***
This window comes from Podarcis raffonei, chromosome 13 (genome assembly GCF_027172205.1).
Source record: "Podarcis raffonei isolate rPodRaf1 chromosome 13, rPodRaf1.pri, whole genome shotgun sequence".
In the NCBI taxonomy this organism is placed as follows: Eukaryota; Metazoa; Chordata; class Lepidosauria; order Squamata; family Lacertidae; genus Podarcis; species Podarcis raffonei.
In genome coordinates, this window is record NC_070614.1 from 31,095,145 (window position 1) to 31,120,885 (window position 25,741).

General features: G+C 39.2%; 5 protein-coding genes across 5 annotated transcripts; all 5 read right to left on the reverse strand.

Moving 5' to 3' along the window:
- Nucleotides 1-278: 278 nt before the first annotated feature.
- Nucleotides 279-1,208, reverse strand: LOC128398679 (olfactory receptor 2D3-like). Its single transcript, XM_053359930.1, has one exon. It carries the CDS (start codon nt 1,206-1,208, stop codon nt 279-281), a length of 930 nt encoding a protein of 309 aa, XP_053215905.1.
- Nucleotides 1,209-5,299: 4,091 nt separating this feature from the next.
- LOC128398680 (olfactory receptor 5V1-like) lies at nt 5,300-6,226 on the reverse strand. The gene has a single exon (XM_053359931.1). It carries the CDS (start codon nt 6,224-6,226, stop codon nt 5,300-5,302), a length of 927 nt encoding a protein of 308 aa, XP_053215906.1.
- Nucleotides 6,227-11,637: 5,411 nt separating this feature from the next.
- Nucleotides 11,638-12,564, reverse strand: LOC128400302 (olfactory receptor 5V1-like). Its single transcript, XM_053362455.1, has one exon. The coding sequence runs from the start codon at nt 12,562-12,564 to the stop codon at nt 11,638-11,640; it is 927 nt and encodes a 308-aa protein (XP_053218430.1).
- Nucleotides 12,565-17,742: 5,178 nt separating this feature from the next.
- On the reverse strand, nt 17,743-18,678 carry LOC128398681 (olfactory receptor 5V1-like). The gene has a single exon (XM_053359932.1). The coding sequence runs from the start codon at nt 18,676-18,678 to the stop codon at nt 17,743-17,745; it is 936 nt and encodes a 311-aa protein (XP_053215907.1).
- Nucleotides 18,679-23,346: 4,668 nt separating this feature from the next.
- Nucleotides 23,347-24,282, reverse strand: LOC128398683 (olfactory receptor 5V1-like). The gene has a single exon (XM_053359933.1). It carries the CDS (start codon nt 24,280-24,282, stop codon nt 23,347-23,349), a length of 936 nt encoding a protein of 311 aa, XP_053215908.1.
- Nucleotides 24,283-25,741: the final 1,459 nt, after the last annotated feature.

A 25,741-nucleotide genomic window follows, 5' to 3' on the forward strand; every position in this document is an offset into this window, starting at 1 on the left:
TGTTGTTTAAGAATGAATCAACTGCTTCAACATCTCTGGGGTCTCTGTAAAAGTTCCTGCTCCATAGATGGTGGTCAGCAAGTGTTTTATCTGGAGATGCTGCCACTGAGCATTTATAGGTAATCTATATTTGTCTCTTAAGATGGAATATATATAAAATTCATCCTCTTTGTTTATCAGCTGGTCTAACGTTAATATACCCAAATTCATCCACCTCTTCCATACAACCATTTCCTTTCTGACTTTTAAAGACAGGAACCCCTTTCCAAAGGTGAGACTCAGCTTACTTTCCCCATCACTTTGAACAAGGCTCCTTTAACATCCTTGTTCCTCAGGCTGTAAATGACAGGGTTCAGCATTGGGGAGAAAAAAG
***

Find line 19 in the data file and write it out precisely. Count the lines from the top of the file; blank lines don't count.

TGTTGTTTAAGAATGAATCAACTGCTTCAACATCTCTGGGGTCTCTGTAAAAGTTCCTGCTCCATAGATGGTGGTCAGCAAGTGTTTTATCTGGAGATGCTGCCACTGAGCATTTATAGGTAATCTATATTTGTCTCTTAAGATGGAATATATATAAAATTCATCCTCTTTGTTTATCAGCTGGTCTAACGTTAATATACCCAAATTCATCCACCTCTTCCATACAACCATTTCCTTTCTGACTTTTAAAGACAGGAACCCCTTTCCAAAGGTGAGACTCAGCTTACTTTCCCCATCACTTTGAACAAGGCTCCTTTAACATCCTTGTTCCTCAGGCTGTAAATGACAGGGTTCAGCATTGGGGAGAAAAAAG